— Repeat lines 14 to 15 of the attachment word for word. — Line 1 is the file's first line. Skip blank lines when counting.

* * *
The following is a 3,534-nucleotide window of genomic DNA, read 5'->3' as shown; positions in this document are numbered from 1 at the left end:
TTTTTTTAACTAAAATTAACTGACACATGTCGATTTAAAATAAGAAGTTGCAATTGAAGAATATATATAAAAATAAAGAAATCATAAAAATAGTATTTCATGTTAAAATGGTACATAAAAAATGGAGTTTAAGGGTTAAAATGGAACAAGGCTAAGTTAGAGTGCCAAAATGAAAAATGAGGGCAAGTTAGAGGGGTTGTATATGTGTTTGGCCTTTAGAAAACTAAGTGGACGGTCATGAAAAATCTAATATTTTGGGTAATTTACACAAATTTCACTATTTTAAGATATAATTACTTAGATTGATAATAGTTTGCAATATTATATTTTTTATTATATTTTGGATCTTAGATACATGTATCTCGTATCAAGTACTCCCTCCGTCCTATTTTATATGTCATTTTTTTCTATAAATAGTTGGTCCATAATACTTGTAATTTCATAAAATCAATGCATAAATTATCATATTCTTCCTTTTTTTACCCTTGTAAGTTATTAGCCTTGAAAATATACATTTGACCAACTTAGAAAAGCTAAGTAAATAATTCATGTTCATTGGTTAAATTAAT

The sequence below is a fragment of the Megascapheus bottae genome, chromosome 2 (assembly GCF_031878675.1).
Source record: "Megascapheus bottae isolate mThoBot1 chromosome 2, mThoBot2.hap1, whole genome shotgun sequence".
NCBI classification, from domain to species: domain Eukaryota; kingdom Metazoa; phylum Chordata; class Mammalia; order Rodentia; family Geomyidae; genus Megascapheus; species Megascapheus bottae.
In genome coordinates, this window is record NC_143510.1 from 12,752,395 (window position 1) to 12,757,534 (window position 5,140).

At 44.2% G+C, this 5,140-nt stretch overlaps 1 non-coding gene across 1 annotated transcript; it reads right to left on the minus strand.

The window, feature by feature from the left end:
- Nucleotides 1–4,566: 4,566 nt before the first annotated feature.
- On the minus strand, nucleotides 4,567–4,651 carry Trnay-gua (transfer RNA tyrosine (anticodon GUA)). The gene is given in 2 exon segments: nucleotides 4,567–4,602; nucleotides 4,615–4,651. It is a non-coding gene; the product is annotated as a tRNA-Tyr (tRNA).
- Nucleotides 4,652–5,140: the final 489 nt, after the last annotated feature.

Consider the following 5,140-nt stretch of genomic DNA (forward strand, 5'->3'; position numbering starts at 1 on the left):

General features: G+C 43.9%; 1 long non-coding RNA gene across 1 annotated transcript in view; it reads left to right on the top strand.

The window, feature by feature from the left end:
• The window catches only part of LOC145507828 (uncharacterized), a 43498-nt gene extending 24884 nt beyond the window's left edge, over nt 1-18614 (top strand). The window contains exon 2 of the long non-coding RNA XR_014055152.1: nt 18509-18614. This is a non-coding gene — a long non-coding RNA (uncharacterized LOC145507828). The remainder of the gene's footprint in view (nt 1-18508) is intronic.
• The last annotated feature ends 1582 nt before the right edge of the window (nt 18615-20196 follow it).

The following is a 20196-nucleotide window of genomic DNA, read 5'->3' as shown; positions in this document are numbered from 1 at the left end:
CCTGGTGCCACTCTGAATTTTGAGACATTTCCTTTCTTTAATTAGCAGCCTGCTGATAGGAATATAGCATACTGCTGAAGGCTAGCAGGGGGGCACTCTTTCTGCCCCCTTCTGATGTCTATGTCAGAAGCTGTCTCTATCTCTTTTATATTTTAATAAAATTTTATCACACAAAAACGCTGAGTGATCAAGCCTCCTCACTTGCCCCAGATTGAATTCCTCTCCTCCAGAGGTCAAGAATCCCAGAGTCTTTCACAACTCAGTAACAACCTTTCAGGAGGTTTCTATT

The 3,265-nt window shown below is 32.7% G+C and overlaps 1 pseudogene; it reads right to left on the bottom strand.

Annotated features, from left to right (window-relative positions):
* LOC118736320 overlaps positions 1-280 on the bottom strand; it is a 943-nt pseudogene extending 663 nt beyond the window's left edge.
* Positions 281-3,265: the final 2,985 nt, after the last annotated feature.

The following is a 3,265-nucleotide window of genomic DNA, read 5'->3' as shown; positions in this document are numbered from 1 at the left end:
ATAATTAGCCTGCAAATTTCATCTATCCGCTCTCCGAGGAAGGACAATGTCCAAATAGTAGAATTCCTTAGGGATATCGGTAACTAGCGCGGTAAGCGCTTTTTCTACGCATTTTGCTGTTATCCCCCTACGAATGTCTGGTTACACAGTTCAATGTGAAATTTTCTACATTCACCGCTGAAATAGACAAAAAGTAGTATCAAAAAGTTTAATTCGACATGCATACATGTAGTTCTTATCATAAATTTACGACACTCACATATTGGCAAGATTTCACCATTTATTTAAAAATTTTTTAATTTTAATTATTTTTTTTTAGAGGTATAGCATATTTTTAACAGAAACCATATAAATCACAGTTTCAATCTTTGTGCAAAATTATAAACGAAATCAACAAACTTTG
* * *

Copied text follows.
The window, feature by feature from the left end:
• The window catches only part of LOC145507828 (uncharacterized), a 43498-nt gene extending 24884 nt beyond the window's left edge, over nt 1-18614 (top strand). The window contains exon 2 of the long non-coding RNA XR_014055152.1: nt 18509-18614. This is a non-coding gene — a long non-coding RNA (uncharacterized LOC145507828). The remainder of the gene's footprint in view (nt 1-18508) is intronic.